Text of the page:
This moment of explosive growth for the gambling industry, with few governmental restrictions on marketing promotions, has had shades of trial and error. At industry conferences my colleagues and I attended this year, some representatives from betting companies urged regulators to trust them and offer flexibility so they could, as one Bet MGM employee focused on responsible betting put it, “learn and identify what is harming, what is not harming.”

While my patterns on the sites were intensely concentrated within a few days, sometimes stretching late into the night, they all resulted in my making money overall off the platforms. The companies served me new offers even, and especially, when I slowed my wagering or cashed out my winnings. Sometimes, those offers were effective in drawing me back in.

“You cleaned us out for $1,442,” said Chris Jones, vice president of communications for FanDuel, referring to my initial $900 bet with FanDuel, on the Orioles to beat the Red Sox. “For someone who’s not into it, you did pretty well,” he said, reminding me of the company’s tools to set limits on one’s own betting.

By the end of the four days I spent betting on that app, I had won $1,088.03.

“We want our customers to be engaged, of course,” Mr. Jones said. “But we do not want our customers to be checking their phones at all hours of the night.”

My favorite kind of bet, on which I made hundreds across platforms during the experiment, was a live wager on total runs in baseball: While a game was underway, I bet not on winners and losers but simply whether the combined score would be above or below a certain number.

On several occasions, I found myself rooting, rather perversely, for both teams to stymie each other, to cap the total runs at, say, eight and protect my bet. As it turns out, something less enjoyable than watching a game with a devoted fan of your team’s adversary is watching it with a person rooting against the success of both your team and its adversary.

“No one wants no one to score,” my bettor friend said, calling it against the spirit of sports. “You’re cheering for nothing.”

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The more I bet, the harder it became to keep track of it all. The betting apps didn’t seem to want me doing that anyway. If I wanted to know how much I had won or lost in total, I needed to consult a spreadsheet I made.

On the day I flew to Iowa, I burned through a $1,000 promotion in free bets from FanDuel. I had made my first wager on that app days earlier, and won big. After I transferred out my initial stake and most of my winnings, the company promptly served me a new offer: Deposit more money and we’ll kick in free bets worth half of whatever you deposit, a bonus of up to $1,000.

I bit. To qualify for the maximum credit, I transferred $2,000 into my betting account, intending to park it there only temporarily. Promptly, $1,000 in free credits appeared.

I planned to spend the credit as soon as possible and then transfer my own money back out, as the terms and conditions had assured me I could. My betting spree that afternoon had me rapt by an array of obscure basketball games: Lithuania versus Hungary; Bosnia and Herzegovina versus Serbia. I couldn’t find a livestream, so I resorted to staring at the score on Google, refreshing the search page and watching the numbers tick up. I made $78 betting on the teams’ baskets in the third quarter; I lost $85 doing the same in the fourth.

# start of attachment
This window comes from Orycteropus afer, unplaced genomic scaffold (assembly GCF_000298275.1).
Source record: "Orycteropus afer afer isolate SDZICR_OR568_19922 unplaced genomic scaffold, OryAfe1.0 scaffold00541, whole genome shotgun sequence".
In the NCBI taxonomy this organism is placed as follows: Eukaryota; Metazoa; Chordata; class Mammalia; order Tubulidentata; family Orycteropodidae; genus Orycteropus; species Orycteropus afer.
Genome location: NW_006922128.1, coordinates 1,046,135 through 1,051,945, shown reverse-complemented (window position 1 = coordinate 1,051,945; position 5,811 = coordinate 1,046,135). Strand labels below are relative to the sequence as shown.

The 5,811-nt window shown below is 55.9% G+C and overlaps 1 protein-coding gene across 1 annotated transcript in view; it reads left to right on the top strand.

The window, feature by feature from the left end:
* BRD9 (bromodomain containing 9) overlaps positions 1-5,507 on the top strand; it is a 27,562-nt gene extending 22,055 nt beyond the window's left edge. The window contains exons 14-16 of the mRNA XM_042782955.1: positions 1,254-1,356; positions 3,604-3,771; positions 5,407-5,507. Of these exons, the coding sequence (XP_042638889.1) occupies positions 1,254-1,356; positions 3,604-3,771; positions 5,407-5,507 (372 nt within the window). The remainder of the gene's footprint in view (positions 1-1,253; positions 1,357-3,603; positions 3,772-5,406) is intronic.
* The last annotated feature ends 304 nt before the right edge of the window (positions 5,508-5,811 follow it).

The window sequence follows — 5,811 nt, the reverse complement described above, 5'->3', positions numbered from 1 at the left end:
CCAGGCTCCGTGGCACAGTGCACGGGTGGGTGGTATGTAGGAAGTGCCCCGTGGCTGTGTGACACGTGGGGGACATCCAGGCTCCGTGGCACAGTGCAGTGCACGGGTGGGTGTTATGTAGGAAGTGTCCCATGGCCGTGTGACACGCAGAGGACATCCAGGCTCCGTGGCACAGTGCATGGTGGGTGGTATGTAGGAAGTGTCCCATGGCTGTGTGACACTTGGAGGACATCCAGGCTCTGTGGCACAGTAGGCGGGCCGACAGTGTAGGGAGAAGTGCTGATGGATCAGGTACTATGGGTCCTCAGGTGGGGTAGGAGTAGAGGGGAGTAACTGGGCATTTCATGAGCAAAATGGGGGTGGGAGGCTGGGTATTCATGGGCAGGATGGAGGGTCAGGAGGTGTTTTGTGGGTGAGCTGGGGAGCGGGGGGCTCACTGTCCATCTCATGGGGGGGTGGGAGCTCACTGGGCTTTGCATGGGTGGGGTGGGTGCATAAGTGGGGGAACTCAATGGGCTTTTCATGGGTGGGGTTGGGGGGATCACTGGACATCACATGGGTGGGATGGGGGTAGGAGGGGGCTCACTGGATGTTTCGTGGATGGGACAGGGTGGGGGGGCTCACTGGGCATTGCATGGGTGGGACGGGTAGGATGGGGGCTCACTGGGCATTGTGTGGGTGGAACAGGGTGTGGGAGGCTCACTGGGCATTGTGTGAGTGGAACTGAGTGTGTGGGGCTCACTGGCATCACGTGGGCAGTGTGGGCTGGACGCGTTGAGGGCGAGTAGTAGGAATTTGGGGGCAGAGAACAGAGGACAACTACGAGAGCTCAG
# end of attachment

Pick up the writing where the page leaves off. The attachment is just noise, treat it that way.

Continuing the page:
I felt relieved when the $1,000 in credits was gone. My mind was free to refocus elsewhere, and I had more than $400 in new profit. Again, I initiated a bank transfer, to move my $2,000, plus some winnings, off the site. This time, however, it didn’t work.

Over the next couple of days, FanDuel repeatedly rejected my attempts to withdraw the funds I had deposited but never touched.

I turned to one of the site’s help agents. First, she said she didn’t see any record of my withdrawal attempts. Then she asked if my inquiry related to my Fantasy Football account, which she informed me had $10 in it. I didn’t think I had such an account — I barely understood the concept of Fantasy Football — and I told her as much.

The exchange lasted nearly an hour, and it might have worn down a person less committed to retrieving her cash. The customer service representative ultimately told me that my money was eligible for a “refund but not a withdrawal.” It was a matter of semantics, it seemed, and one that required me to take two different steps to retrieve my full balance of $2,400.28.

Mr. Jones, the FanDuel spokesman, said it was difficult by design to withdraw money after having qualified for such generous promotions, pointing to people who sought to game the system and claim multiple offers, or who might be using the sites to launder money.

“There have to be added steps,” he said. “It has to be difficult; otherwise, people would just be in and out.”

I retrieved the money, after all. But eight minutes after I filed my final, successful withdrawal request, I received a push alert encouraging me to deposit more and cash in on a new promotion, worth up to $50.

“Rebecca,” the message said, “you have an exclusive College Football No Sweat Bet offer!”